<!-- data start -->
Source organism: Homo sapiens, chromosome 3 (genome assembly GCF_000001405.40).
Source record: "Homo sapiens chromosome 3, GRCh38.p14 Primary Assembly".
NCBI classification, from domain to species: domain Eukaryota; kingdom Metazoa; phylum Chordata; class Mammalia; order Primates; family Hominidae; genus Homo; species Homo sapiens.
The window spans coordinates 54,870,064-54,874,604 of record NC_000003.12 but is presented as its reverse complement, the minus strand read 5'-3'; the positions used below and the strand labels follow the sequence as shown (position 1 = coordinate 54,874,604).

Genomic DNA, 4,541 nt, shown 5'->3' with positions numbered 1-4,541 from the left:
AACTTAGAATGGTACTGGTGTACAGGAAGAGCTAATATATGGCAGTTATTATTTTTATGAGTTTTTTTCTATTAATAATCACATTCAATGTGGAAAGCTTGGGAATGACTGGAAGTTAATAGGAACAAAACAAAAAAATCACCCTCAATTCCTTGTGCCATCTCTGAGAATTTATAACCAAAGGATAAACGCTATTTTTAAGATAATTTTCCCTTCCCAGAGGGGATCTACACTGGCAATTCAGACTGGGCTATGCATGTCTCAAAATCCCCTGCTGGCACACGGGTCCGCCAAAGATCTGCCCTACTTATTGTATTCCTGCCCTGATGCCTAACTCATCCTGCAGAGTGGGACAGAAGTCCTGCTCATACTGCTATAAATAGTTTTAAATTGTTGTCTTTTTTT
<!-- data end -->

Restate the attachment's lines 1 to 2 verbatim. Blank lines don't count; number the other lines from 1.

Source organism: Homo sapiens, chromosome 3 (genome assembly GCF_000001405.40).
Source record: "Homo sapiens chromosome 3, GRCh38.p14 Primary Assembly".